BULAWAYO residents overwhelmingly endorsed the local authority’s proposed 4% rate increase in next year’s budget.
Residents were given an option between the increase and maintaining the present rates, but at the cost of deteriorating service delivery and they chose the latter. Yesterday, the Bulawayo City Council’s finance and economic development committee chairperson James Sithole tabled the budget proposal during a full special council, which was subsequently passed by councillors.
Sithole said a majority of residents were in favour of slightly higher rates.
“Of the 29 wards, 21 accepted the 4% increase proposal, seven wards opted for a standstill budget and one ward indicated they will go with the majority,” he explained.
“The 4% increase, which balances the budget at $107,2 million, was adopted as the proposed budget.
“The council, therefore, is recommending a marginal increase in tariffs of 4% with effect from January 1 2015.
“While the proposed increase will mean ratepayers paying more for services, it is intended to improve service delivery. Council will not only look at increasing tariffs as a way of improving service delivery but will also consider cutting costs by putting in place measures that enable efficiency.”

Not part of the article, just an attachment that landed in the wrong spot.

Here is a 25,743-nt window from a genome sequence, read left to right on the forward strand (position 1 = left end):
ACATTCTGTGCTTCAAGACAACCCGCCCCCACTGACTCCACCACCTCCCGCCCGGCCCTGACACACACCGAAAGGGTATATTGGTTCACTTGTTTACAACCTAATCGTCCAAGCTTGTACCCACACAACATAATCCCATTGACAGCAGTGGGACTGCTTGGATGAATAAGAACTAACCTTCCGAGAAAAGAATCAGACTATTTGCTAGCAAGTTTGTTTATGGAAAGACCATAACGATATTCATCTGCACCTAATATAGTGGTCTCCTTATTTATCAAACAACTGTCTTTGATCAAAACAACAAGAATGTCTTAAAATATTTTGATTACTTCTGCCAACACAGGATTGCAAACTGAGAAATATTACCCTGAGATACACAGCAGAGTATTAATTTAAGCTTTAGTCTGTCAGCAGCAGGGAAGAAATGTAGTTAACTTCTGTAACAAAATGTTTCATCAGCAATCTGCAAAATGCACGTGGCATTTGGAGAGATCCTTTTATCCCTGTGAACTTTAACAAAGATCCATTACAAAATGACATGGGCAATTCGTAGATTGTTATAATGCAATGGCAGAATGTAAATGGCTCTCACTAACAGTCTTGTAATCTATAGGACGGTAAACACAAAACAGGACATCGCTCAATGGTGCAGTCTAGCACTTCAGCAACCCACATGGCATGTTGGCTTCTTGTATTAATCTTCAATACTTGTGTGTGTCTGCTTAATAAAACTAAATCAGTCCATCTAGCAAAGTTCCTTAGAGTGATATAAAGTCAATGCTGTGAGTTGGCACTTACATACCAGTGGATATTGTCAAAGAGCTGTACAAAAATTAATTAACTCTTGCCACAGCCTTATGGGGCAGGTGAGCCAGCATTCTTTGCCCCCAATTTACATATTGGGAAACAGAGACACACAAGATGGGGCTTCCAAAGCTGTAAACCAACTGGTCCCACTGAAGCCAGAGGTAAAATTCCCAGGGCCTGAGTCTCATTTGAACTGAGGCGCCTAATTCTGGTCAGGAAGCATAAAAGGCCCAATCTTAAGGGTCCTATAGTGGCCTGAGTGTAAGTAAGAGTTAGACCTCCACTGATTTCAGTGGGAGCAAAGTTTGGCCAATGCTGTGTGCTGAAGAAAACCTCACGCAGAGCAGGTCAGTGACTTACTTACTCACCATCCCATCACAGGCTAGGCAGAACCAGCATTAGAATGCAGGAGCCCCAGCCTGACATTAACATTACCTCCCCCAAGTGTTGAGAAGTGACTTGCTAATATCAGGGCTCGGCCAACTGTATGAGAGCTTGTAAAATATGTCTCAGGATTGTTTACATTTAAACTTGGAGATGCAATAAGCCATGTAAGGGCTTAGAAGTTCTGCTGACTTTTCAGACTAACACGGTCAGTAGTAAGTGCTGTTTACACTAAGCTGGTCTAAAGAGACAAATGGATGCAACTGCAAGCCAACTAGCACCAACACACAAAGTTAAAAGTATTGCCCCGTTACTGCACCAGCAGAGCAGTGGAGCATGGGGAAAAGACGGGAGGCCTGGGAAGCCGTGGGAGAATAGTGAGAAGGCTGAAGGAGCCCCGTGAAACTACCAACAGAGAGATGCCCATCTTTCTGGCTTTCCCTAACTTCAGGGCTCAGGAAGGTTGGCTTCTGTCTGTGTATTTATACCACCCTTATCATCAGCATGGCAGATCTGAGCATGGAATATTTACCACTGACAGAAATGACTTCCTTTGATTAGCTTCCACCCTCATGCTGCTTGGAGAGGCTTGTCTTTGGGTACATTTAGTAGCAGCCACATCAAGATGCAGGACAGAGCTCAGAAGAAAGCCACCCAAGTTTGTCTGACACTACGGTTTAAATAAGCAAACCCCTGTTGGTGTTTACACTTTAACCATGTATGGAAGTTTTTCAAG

According to the breakdown, of the $158 million, revenue will account for $107 million, while the capital budget is pegged at $50 million.
Sithole said in coming up with budget estimates council took into account the need to improve service delivery in line with ZimAsset, reindustrialisation efforts, high unemployment, liquidity crunch and vulnerable groups in the city.
“The major challenge faced during the preparation of the 2015 budget was how the budget would be financed given that the maximum income council can raise at current tariffs charge would be $102,6 million against the proposed budgeted expenditure of $107,2 million,” he said.
However, Sithole expressed concern that residents were not settling their bills and as of August this year, the authority was owed $84,7m.
According to the Urban Councils Act, councils will now have to submit the budget to the Local Government ministry for consideration.
The ministry reserves the right to reject the budget.
The local authority last year announced a $114 million budget for 2014, but in April the government ordered municipalities to slash it by $10 million.
The city lost $47 million after the government ordered State institutions and local authorities to write off debts accrued by residents from February 2009 to the end of June 2013.